Hereditary is a gruesome, dark "indie" family drama, which gradually transitions from real life to supernaural horrors. Aiming for a slow build, its style is characterized by long silences, subtly altered colors, a gliding camera, and a muted soundscape overrun by heavily ominous, atmospheric music. However, after some early brutal shocks and eerie scares, the film's creepy vibe cannot maintain sufficient tension to support its multiple troubled protagonists and excruciating pace.
Hallucinatory and surreal, The Church is borderline experimental, strongly favoring aesthetic over plot. Much of the ensuing brutal and chaotic horrorscape is inventive and intriguing, but over the top effects, unexplained plot twists, and poorly defined motivations more often than not result in unintentional camp. The Church is lurid and bizarre, creatively horrific, and ridiculous.
Based on the stories of R. Chetwynd-Hayes, The Monster Club is an unusual mix of gothic horror, intentional camp, and early 1980s new wave rock. While its humor and its featured songs are hit and miss, the film nevertheless sports an interestng structure, with its stylized, modern gothic anthology segments generally outshining its silly frame story and glitzy rock performances. Overall, the film is a well lit, tongue in cheek entertainment piece with unique monsters, well conceived irony, and a satisfying ending.
A noirish thriller with crisp black and white cinematography, Scream of Fear (aka Taste of Fear) is creepy, atmospheric, and well made. Its well thought out soundscape includes intentional silence, soft nature sounds, and frightening, unexplained thumps and crashes, which draw the vulnerable protagonist toward scenes of horror - only then does the dramatic music strike, as well as the title scream. Almost completely free of blood and gore, Scream of Fear relies largely on technical artistry to create a chilling mood around a convoluted, twisting, giallo-like plot, which meanders toward an abrupt but fairly satisfying ending.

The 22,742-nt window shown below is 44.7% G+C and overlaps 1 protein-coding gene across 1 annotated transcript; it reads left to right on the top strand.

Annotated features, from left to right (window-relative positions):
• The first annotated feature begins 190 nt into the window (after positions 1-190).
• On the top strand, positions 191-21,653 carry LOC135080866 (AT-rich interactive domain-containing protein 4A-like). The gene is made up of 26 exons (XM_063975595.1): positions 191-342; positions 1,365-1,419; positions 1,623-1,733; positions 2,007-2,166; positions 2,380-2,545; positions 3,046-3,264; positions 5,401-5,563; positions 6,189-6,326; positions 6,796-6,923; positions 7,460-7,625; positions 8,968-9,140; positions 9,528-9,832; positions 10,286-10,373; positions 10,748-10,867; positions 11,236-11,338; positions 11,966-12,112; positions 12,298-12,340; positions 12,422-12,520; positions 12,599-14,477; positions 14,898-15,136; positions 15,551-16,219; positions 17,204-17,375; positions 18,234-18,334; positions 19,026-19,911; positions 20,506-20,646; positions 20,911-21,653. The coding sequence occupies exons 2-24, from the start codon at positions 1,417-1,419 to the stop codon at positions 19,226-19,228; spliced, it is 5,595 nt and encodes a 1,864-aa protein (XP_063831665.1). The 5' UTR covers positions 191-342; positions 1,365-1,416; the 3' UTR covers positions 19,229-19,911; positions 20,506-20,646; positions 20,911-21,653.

As its title hints, The Woman in Black 2: Angel of Death utilizes the same aesthetic, sets, and basic premise of the previous film to a slightly different end. Instead of an unappeasable force of murderous chaos, the title character becomes an instrument of godlike judgment, punishment, and, potentially, redemption. For the most part, this surprisingly solid sequel consistently maintains its predecessor's gloomy mood, but, perhaps in part because of its new thematic emphasis, it lacks the tightness, tension, and terror of the original.
Produced by a resurrected Hammer Film Productions, The Woman in Black is a frightening ghost story in the gothic tradition of that studio's mid-century horror films. Although it trades the lurid colors of those earlier features for a bleak, subdued, desaturated palette, it mirrors their relatively high production values with solid art direction and lavish, detailed period sets and costumes. Effectively creepy, The Woman in Black relies heavily on sound to draw the protagonist into dangerous situations and shock the audience with loud noise scares. In spite of this last generic and occasionally confusing tactic (it is sometimes unclear which of these latter sounds the characters can hear and which are part of the non-diegetic musical score) the entire soundscape does enhance the film's ominous atmosphere and allow for the substitution of images obscured by dark or fog for less mysterious or more costly visual effects.